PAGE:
Forcing private schools to work with their neighbours in the state sector would result in their relationships being "tarnished", a leading figure in the independent sector has warned.
Tristram Hunt's insistence that private schools should be forced to break down the "corrosive divide of privilege" by working with state schools came in for fierce criticism from the independent sector last year.
Now the chair of the Independent Schools Council (ISC) has insisted that many independent schools "don't have much money", and would need government funding if they were to reach out to support their neighbours in the state sector.
"Encouragement is a good idea, and some government funding is frankly quite a good idea because it all costs money and a lot of independent schools don't have much," Barnaby Lenon, former headmaster of Harrow School, told TES.
"The notion that independent schools have lots of staff sitting around with long enough to go off and teach at other schools, and that they've got lots of money sitting around which can fund all these things, is just, of course, a myth."
Mr Lenon said fee-paying schools should not be "forced" into partnerships with the state sector.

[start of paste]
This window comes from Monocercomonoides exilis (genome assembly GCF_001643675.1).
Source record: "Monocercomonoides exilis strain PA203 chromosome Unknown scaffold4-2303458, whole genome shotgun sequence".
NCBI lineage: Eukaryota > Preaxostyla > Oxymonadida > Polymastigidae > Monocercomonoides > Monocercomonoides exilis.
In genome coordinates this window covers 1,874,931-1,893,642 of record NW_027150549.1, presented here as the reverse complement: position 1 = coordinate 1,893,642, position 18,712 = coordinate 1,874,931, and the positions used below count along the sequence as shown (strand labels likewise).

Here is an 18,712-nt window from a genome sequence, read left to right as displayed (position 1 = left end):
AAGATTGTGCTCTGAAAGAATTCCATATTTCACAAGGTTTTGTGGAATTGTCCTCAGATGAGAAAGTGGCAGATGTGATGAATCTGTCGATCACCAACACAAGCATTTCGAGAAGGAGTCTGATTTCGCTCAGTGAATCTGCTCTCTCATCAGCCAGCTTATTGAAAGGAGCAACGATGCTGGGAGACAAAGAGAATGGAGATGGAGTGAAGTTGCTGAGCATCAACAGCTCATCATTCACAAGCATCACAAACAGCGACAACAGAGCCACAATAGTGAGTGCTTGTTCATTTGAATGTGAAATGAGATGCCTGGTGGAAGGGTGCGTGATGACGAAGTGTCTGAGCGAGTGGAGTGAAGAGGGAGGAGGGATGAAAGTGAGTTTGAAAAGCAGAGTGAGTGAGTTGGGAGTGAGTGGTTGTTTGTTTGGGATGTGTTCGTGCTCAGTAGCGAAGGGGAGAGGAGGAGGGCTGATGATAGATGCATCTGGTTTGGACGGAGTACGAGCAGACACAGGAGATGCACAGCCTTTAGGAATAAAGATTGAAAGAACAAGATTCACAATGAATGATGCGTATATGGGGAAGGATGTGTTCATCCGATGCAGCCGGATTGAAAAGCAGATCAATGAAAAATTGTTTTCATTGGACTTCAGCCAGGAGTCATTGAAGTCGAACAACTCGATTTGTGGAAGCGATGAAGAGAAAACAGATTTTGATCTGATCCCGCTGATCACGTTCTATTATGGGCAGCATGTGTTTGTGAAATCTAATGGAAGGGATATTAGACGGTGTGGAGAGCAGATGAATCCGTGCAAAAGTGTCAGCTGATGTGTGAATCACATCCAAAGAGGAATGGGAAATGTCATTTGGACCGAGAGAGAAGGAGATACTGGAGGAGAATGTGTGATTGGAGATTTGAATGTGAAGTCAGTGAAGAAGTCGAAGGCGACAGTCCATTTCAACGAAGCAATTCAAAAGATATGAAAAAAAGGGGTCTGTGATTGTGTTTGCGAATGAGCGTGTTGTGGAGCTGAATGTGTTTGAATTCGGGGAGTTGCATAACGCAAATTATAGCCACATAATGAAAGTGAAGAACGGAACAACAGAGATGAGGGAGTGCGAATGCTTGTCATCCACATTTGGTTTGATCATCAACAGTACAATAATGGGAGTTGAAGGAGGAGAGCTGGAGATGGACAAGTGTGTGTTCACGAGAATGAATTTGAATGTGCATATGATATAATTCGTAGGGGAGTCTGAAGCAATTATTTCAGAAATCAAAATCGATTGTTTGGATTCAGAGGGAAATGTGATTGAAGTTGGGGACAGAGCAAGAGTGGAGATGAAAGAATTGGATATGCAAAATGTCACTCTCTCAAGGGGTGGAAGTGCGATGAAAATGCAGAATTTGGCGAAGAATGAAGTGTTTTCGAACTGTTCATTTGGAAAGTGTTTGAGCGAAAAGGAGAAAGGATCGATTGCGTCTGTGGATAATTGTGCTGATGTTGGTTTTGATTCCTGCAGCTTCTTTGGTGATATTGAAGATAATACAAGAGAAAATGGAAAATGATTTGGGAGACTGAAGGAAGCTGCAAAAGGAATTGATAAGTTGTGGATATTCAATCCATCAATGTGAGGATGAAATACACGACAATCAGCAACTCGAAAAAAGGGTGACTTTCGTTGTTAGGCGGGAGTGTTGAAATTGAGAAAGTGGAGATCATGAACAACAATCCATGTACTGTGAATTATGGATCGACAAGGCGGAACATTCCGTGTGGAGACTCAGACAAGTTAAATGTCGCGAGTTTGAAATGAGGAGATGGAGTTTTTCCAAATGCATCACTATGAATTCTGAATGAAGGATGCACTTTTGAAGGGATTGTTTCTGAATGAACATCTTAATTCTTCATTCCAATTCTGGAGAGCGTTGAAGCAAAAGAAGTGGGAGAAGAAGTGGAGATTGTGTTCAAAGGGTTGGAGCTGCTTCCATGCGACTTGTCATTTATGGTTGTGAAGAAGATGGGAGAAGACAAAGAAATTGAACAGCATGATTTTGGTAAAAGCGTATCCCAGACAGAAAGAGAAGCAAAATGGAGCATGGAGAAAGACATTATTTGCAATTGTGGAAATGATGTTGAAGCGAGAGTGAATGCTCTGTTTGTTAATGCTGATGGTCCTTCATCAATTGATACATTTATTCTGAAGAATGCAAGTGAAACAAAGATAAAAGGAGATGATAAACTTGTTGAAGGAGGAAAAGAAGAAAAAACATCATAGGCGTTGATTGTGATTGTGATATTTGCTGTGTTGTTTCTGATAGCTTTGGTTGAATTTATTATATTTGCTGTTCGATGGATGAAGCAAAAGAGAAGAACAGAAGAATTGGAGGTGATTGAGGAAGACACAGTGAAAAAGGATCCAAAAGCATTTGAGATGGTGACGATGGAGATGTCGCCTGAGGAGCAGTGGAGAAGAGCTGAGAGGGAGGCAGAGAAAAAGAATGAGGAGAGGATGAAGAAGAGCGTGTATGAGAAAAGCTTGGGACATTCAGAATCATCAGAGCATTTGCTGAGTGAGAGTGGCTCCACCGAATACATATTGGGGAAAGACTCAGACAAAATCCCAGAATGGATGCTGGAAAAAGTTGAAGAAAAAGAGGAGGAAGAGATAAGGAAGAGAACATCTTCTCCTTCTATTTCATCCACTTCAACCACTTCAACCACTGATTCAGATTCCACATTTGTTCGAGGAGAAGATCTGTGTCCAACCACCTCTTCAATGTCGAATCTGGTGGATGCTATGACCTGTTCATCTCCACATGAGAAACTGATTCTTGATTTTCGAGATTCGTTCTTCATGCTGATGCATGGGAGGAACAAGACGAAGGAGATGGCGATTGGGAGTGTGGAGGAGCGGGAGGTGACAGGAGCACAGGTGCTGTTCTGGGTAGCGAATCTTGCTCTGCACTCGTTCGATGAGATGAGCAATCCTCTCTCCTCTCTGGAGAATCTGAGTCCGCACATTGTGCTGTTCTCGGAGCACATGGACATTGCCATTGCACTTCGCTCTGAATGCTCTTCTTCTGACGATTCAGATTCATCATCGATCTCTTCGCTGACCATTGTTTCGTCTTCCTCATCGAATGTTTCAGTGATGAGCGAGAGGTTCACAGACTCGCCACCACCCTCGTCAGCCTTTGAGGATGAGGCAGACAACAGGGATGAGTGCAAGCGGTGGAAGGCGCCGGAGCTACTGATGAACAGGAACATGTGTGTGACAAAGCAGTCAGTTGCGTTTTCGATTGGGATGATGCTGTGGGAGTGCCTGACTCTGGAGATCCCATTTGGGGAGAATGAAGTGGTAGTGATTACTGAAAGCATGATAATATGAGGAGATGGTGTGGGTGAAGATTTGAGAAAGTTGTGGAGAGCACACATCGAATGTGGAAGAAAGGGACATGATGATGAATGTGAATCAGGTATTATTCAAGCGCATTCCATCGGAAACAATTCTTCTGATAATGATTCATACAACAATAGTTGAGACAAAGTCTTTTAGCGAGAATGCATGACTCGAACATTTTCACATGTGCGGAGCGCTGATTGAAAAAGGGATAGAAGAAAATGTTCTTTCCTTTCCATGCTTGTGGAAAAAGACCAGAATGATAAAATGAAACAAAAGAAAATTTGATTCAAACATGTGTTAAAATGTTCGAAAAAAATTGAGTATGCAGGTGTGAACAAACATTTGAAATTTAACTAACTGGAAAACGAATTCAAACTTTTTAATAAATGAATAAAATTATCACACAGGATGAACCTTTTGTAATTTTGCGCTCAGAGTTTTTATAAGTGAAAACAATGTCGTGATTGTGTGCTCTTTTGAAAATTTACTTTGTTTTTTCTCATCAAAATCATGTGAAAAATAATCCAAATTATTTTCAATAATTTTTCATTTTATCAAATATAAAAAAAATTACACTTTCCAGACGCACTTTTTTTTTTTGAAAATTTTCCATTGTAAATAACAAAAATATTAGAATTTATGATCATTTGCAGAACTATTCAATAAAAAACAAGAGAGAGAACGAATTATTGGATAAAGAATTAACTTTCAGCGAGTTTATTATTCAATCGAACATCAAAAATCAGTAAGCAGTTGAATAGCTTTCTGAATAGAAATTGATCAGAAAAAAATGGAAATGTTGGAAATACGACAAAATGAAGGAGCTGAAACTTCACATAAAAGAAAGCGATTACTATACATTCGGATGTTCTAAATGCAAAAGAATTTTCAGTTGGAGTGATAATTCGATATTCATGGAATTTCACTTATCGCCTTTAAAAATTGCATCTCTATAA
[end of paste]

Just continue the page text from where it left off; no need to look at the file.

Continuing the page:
"My own view as someone who was a headmaster for many years and did independent-state school partnerships on a big scale, is that being told to do things by the Charity Commission or by the government is not the most effective way of persuading people to work together.
"If you're going to work together you want to do so with a sense of energy and moral purpose, which stems from an understanding of the mutual benefit of these partnerships. If you're being forced to do it.it gets tarnished," he said.
Mr Lenon said independent schools had continued to increase the amount they spent on bursaries since 2011, when a landmark High Court ruling said that private schools, which have charitable status, must provide more than a "token" benefit to the less well-off.
Mr Lenon said one of the ISC's top priorities was to remedy what it saw as public misconceptions about independent schools. "We're trying to get away from the perception that all our parents are rich, because actually most of our schools are serving their local community and providing children with the opportunities their parents want," he said.
"In big cities such as London and Birmingham, schools are providing a marvellous academic education for the local community with vast numbers of bursaries, so that income is not the barrier it might once have been. Many of our schools are quite small."
Mr Lenon also called for a "period of stability" following wide-ranging reforms to exams and the curriculum. "Teachers have been working very hard preparing for these reformed qualifications," he said. "It would be nice to see their work rewarded with at least five years where the syllabus was stable."
Read more in Funding for Independent Schools, free this week